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Processor emulation is a virtualization process and technology that allows software that has been compiled for a specific processor or operating system (OS) to run on a different system that has a different processor and OS. This is done by dynamically translating the processor instructions and all associated operating system calls of a program into the instructions of the processor and OS where it is running.
Processor emulation allows the execution of programs written for one processor to execute on a different processor with a different architecture and instruction set. A good basic example is a game console emulator, which allows users to play console games such as Nintendo Entertainment System and PlayStation games on their PC. The processor used by a game console is very different from that of a PC, so to be able to play console games on a PC, the processor of the game console must be emulated.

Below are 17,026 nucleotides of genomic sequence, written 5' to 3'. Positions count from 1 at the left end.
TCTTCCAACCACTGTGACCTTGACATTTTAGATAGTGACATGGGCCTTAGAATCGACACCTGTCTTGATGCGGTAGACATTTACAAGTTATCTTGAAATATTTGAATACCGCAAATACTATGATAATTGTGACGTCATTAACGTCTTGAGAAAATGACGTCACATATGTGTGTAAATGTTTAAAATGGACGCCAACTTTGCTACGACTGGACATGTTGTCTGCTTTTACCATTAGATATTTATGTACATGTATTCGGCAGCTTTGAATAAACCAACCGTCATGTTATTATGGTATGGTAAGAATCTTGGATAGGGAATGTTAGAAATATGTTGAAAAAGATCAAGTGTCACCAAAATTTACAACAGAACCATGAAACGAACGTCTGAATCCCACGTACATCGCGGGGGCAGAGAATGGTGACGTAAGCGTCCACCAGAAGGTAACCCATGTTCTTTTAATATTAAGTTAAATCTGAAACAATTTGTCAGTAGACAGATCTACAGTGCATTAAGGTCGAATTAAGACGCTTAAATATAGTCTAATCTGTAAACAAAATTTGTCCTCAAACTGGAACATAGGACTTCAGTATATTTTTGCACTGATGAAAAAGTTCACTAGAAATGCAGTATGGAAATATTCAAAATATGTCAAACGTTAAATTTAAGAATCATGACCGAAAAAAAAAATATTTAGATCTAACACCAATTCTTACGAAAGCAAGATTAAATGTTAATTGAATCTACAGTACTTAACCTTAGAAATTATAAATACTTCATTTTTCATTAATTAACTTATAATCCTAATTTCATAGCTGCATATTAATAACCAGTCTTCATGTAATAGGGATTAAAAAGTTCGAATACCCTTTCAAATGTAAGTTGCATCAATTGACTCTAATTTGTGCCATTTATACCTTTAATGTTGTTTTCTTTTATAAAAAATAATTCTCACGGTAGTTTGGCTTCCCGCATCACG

The basic idea is that every individual action and behavior of the program that needs to run must be converted to the equivalent instruction set and/or operating system calls of the host system. The main goal is to execute code that modifies processor states and interacts with the hardware, and this must be done for each instruction of the running program.
Ways of handling processor emulation: